Regions based on social structure

Burton, M., C. Moore, et al. (1996). “Regions based on social structure.” Current Anthropology 37: 87-123.

In this post, I reviewed an article that proposes a new method of regional classification based on social structure, a method that try to incorporates history of migration and effects of environment.  I think this article is interesting for two major reasons.

First, they use scoring system based on social organization and kinship terms and categorized the societies into either patricentric or matricentric.  Patricentric societies are organized around males through patrilocal residence, patrilineal descent, and polygyny.  On the other hand, matricentric societies are characterized with matrilocal post-marital residence, matrilineal descent, and monogamy.  They say “gender is a defining feature of culture regions.”

I believe that the theoretical work by cultural anthropologists needs to be incorporated into anthropological genetics studies.  If polygyny or sex-biased gene flow has played an important role influencing sex-biased demographic patterns have been investigated using X chromosome data (e.g. here, here, and here), but human geneticists should work more closely with cultural anthropologists and exchange their ideas.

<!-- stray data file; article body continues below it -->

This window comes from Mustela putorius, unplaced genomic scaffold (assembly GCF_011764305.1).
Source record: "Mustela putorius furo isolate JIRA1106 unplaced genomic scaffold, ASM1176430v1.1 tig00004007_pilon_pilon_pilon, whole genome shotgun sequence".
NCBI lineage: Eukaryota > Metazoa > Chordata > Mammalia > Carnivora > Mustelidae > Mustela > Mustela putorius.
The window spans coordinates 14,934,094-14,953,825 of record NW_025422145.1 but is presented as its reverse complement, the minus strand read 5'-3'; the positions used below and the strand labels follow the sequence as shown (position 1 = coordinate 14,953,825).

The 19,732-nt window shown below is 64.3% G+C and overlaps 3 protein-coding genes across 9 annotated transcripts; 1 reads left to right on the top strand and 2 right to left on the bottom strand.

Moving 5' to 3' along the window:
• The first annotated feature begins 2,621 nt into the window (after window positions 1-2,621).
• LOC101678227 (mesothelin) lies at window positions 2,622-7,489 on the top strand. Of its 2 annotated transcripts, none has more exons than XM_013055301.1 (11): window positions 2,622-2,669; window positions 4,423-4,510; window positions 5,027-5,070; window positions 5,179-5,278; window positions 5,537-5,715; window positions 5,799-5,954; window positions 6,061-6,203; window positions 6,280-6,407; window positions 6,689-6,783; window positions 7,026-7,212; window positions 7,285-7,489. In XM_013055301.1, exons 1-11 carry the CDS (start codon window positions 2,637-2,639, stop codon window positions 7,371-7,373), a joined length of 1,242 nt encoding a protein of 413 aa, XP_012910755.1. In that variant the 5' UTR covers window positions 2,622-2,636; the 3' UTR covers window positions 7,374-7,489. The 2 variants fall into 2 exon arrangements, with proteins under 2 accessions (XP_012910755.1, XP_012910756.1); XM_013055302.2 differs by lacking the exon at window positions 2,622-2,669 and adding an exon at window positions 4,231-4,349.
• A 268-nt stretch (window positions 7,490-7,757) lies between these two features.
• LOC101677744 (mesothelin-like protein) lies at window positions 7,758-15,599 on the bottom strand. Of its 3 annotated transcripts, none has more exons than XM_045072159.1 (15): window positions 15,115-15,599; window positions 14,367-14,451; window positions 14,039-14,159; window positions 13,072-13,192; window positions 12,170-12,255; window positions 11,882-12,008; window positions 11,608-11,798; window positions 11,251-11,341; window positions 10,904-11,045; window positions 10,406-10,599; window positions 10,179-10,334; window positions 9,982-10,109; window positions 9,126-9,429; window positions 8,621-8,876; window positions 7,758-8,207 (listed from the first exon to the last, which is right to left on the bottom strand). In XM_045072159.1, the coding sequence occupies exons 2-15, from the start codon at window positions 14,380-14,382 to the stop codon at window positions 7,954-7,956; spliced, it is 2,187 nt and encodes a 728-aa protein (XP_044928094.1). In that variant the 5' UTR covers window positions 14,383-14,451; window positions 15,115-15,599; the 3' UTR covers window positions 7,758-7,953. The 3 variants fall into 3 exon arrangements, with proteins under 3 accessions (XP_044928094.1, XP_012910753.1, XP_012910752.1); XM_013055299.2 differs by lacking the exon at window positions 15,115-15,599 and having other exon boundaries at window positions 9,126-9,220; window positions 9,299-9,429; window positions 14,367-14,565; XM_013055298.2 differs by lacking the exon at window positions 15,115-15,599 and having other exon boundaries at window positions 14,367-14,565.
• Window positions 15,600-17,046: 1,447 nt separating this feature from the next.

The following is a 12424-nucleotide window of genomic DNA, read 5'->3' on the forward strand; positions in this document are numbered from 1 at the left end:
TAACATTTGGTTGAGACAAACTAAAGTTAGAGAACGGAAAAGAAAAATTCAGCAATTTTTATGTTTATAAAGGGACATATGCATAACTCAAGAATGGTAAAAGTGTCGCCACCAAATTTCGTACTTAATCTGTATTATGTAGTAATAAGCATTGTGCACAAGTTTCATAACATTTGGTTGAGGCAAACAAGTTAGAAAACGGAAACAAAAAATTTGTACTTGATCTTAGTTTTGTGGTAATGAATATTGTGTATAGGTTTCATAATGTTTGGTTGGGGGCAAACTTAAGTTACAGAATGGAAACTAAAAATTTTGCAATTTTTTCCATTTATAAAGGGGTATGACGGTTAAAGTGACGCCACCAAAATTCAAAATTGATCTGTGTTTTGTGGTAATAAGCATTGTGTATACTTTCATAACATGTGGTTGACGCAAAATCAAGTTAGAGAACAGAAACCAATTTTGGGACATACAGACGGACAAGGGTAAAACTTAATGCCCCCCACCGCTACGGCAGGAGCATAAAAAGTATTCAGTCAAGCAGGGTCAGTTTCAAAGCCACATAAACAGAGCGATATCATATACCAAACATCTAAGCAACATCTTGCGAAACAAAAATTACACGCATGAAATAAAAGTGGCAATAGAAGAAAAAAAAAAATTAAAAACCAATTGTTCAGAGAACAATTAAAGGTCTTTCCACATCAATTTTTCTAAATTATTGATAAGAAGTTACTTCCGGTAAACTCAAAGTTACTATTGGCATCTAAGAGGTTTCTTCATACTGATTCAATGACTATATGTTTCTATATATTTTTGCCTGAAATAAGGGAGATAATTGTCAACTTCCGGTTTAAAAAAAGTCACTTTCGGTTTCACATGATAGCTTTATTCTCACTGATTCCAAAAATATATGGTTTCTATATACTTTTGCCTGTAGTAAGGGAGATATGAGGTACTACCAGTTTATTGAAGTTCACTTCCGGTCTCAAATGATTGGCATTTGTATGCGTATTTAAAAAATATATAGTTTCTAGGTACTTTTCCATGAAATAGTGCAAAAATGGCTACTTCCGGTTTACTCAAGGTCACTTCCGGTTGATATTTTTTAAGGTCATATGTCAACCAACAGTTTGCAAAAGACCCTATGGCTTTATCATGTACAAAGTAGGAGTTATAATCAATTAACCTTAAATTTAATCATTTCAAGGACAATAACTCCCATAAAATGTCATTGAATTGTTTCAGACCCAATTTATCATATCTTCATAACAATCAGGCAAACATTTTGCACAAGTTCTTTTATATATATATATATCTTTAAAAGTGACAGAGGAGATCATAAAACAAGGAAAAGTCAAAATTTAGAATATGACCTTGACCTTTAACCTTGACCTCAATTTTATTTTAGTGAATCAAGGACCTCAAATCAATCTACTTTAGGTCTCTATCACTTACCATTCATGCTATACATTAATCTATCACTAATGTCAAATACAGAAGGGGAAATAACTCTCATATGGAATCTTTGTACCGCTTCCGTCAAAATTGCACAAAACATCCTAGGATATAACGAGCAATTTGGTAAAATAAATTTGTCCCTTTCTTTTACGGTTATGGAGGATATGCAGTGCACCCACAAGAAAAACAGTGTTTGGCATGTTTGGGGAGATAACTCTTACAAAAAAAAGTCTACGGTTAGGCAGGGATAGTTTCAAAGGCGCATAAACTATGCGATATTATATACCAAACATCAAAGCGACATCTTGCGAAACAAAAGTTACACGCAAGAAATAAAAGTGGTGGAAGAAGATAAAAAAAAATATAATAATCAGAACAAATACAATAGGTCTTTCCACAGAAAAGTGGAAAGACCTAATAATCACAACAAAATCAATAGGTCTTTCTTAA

Second, they identified five culture regions in the Old World and six regions in the New World.  Their regional classification system is very different from any other system.  For the Old World, they have 1) Sub-Saharan Africa, 2) Middle Old World, 3) Southeast Asia and the Insular Pacific, 4) Australia, New Guinea, and Melanesia, and 5) North Eurasia and Circumpolar.  In the Middle Old World region, they include North Africa, the Middle East, South and Central Asia, China, and possibly southern Europe.  In the North Eurasia and Circumpolar region, they have Europeans, Japanese, Koreans, Siberians, and Eskimos.  Although their method is typological, since they look for homogeneity within a region and difference between regions, they emphasize lack of clear boundaries.

Human geneticists often have assumptions of how humans groups are organized and often use ethnolinguistic groupings as sampling units.  Then, they often find population clusters that correspond to major geographic groups (E.g. here) or linguistic families (E.g. here).  We need to ask what the correlations between population clusters and major geographic groups or between population clusters and linguistic families are telling us.  Burton and his colleagues tell us that there is another way of classify human groups (populations or societies), that reflect histories of migration.

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